I will leave it to professional psychiatrists (like Dr. Shreekumar Vinekar) to analyze and interpret Doniger’s preoccupation with sex and pervert joy she finds in abstracting from Hindu myths sexual encounters (natural and unnatural) between gods/goddesses and humans or animals. Doniger claims that she is a ‘recovering Orientalist.’ Orientalism, she asserts, refers to a cluster of attitudes that implicated the first European scholars of India in the European colonization of India, overwhelming reliance on textual studies being one of them, pp.34-35). After three hundred pages, however, Doniger has changed her mind. Orientalism began, she claims here, not with the British but with the Orientals themselves. In support for her claim Doniger refers to Vatsyayana’s discussion in the Kamasutra of the ‘lesbian’ practice of the women of the harem who give pleasure to one another using dildos, as well as bulbs, roots, or fruits that have the form of the male organ, and statues of men. “One can imagine,” adds Doniger [with a chuckle, I suppose] “little gardens of plantain and cucumber being tenderly cultivated within the courtyard of the palace.” Since Vatsyayana calls such practices and customs ‘Oriental customs’ (apparently they were prevalent in the ‘Eastern’ part of the Gupta Empire; 5.6.2-4), goes Doniger’s logic, Orientalism began in India and not in Europe (pp. 333-334).

The fact is, Orientalism did not originate in India and is much more than what Doniger claims it to be. It stands for the body of knowledge that the European powers began to generate from the seventeenth century onwards with a view to consolidate the economic, military, and political gains they had started making in Asia and Africa. Thus, having acquired military and political control over a sizeable portion of India, administrators of the British East India Company began to cast doubt and sow divisions among the people of Asia (and Africa) concerning their cultures, religions, and societies by gaining exegetical control over their traditional systems of knowledge. The discipline of Indology, which is a modern product of Orientalism, demonstrates a clear instance of how Western scholarship appropriates to itself the power to represent Indians, to translate and explain their thoughts and acts.

Elsewhere Doniger does betray an awareness that Hindu views of animals are far more complex to capture by words like ‘sacred’ or ‘impure.’ Other people’s zoological taxonomies look bizarre only to people who view them through their own rather ethnocentric lenses (p. 659). In spite of such awareness, the sad fact is; Doniger continues to look at all Hindu taxonomies through her unique ethnocentric lens.

Here, I will deal with two specific instances where Doniger clearly abandons the role of an unbiased, academic historian. While discussing the Taj Mahal in chapter 24‘The Past in the Present’ she claims, “One advocate of Hindutva has argued, on the basis of absolutely no evidence, that the Taj Mahal, in Agra, is not a [sic] Islamic mausoleum but an ancient Shiva temple…” (p. 679). Doniger herself does not bring any clear evidence for her assertion that the Taj Mahal is an Islamic mausoleum.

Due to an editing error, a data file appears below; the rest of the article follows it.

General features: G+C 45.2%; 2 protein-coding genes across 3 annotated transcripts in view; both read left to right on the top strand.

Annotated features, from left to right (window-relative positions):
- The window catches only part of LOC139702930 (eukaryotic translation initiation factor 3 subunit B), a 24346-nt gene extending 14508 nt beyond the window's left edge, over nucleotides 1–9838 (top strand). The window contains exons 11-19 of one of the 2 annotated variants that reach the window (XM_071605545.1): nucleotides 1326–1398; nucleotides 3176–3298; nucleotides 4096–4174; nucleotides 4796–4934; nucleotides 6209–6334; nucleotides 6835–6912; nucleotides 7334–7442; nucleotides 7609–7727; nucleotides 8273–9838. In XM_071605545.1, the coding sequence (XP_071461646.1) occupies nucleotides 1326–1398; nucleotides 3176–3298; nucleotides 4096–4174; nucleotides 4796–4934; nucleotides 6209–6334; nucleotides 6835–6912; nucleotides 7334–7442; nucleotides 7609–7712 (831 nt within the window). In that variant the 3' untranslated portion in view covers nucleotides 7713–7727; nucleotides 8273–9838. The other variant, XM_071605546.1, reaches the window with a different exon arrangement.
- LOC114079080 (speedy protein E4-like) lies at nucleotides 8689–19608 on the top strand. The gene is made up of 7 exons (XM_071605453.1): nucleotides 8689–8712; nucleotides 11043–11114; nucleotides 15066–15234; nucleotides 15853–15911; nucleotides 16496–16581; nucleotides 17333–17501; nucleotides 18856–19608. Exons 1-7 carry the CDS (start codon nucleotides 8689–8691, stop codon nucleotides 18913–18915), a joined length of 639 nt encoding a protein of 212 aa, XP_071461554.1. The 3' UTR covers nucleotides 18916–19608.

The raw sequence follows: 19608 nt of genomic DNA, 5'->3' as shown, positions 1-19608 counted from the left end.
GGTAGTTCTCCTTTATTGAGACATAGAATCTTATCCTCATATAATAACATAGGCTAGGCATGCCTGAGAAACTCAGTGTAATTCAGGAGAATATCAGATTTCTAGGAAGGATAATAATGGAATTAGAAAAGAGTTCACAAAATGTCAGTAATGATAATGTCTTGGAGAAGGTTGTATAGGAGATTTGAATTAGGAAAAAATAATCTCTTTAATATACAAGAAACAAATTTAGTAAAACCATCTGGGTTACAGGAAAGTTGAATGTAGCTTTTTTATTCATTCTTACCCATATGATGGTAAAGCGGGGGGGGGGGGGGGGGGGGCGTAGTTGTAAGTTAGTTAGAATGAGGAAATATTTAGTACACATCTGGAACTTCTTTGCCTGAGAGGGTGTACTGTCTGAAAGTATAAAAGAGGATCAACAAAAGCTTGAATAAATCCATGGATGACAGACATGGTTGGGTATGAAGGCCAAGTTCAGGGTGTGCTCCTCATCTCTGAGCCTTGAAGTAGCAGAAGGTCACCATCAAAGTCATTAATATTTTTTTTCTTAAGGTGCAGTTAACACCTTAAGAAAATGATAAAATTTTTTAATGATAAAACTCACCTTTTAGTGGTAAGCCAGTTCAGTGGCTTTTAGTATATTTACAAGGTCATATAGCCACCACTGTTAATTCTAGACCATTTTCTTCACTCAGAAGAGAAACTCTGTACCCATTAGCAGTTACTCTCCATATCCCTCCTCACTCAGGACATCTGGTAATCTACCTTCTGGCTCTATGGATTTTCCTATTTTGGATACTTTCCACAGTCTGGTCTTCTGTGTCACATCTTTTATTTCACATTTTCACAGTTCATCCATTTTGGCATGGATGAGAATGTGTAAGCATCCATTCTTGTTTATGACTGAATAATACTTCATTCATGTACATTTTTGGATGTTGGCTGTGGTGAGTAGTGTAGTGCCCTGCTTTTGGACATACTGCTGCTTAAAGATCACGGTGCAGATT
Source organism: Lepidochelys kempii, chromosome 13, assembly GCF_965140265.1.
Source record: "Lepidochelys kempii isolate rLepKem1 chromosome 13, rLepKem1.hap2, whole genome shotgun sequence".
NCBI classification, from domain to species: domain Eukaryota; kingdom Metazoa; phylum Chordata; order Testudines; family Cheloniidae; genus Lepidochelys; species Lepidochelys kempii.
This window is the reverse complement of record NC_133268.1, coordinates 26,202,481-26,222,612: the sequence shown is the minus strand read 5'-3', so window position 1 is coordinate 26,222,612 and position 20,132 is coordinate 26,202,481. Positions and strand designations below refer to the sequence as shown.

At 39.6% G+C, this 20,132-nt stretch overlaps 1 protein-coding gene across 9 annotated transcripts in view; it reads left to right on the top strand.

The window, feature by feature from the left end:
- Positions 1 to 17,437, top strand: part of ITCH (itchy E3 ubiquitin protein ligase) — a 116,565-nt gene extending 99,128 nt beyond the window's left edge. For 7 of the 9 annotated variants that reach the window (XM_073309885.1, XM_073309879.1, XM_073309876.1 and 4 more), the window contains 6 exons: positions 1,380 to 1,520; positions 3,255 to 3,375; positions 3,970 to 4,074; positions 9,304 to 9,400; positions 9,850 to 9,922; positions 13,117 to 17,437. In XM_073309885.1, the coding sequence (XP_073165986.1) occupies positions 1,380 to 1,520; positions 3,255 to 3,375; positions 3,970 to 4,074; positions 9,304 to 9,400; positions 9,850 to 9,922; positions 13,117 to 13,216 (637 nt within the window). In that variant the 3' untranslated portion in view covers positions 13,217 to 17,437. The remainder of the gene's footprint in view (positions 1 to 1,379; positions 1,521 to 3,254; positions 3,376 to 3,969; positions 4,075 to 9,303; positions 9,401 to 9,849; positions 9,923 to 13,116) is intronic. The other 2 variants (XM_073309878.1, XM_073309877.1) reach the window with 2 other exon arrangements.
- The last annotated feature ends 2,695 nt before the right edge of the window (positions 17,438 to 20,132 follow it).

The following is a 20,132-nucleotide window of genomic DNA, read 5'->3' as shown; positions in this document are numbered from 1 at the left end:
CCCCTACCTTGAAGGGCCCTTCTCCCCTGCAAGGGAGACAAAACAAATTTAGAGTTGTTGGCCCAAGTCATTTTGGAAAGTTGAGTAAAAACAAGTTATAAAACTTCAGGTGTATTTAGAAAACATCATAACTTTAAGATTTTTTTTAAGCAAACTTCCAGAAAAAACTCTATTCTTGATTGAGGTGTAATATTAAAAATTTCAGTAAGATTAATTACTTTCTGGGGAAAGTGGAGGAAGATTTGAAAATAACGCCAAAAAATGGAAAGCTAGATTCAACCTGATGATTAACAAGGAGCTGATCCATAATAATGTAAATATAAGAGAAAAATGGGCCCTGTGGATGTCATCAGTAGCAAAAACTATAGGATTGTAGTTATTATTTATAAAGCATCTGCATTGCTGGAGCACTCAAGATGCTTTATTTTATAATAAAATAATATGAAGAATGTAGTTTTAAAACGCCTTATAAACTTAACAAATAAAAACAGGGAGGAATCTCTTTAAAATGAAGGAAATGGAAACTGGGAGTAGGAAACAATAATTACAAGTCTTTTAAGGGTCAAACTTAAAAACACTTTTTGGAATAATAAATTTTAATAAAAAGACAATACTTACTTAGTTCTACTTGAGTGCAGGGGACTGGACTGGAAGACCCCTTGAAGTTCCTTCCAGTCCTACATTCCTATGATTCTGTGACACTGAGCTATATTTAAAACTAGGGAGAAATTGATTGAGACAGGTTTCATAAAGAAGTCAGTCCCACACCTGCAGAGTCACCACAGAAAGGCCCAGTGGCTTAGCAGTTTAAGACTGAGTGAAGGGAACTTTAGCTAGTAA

To date, the Archaeological Survey of India has not carried out a systematic survey of the Taj Mahal. So, stories of the ‘Taj’ being a monument built by the Mughal Emperor Shah Jehan in loving memory of his wife Mumtaz to immortalize her amount to just that—“stories” (and not a history). Doniger does not mention P. N. Oak by name (the end note does provide reference to his book Taj Mahal: The True Story, 1989). There is growing evidence suggesting that it still is not clear who actually built the Taj Mahal, which is seven stories tall and contains dozens of rooms (all locked up and not open to the public or to scholars), or what its purpose and function were (see my blog “P. N. Oak: the lone fighter, etymologist, and historian” at the web site,

After 686 pages, comes chapter 25 ‘Inconclusion [sic], or, The Abuse of History,’ which is only 3 1/2 pages long! It begins with a long and an entirely out of context quotation attributed to Madhav Sadashiv Golwalkar (1906-1973; the second leader of the Rashtriya Swayamsevak Sangh) who, claims Doniger, used the justifiable Hindu pride in religious tolerance to justify intolerance (p. 687). I have seen this quotation attributed to Golwalkar in dozens of so-called “scholarly” monographs by Western and Indian academics, historians, and Indologists who conveniently create a ‘straw-man’ out of Golwalkar as an iconic Hindu fanatic.

Like others, Doniger demonizes Golwalkar and his thought as “intolerant” on the basis of just one paragraph from a small pamphlet We, Our Nationhood Defined (p 48-49). This is unhistorical, besides being incompetent and biased scholarship considering the fact that Golwalkar did not write this book. He only translated it. It was written by Balarao Savarkar, the younger brother of Vinayak D. Savarkar. It does not mean that Golwalkar, as the translator, necessarily endorsed or espoused all the ideas presented by Balarao Savarkar. Furthermore, Golwalkar was active in India’s public life thirty-five years after the pamphlet came out and his collected works run to thousands of printed pages collected in twelve volumes. One would expect a more nuanced assessment of Golwalkar from ‘one of the foremost scholars of Hinduism in the world’ as claimed in the blurb. Those interested in an ‘alternative’ perspective on Golwalkar may consult my Reawakening to a secular Hindu nation: M. S. Golwalkar’s vision of a dharmasapeksa Hindurastra (Charleston, SC: Book Surge Publications, 2008).

In sum, Orientalism remains alive and kicking in The Hindus with Doniger adding a sexual dimension to the Orientalist’s run of the mill textual one in her studies of India and Hinduism. Conceived in Doniger’s ‘missionary’ zeal, The Hindus is also a clear instance of how exegetical Orientalism can take away from a nationalist and patriot like Golwalkar his ability and right to speak for himself. Regrettably, those who will rely on The Hindus to learn about Hindus through Doniger’s history of India will do so at their own peril.

*Shrinivas Tilak holds a PhD in history of religions from the Faculty of Religious Studies, McGill University, Montreal and has taught India and Hinduism related courses at several Canadian universities. He is author of five books including Understanding karma in light of Paul Ricoeur’s philosophical anthropology and hermeneutics (Charleston, SC: BookSurge 2007).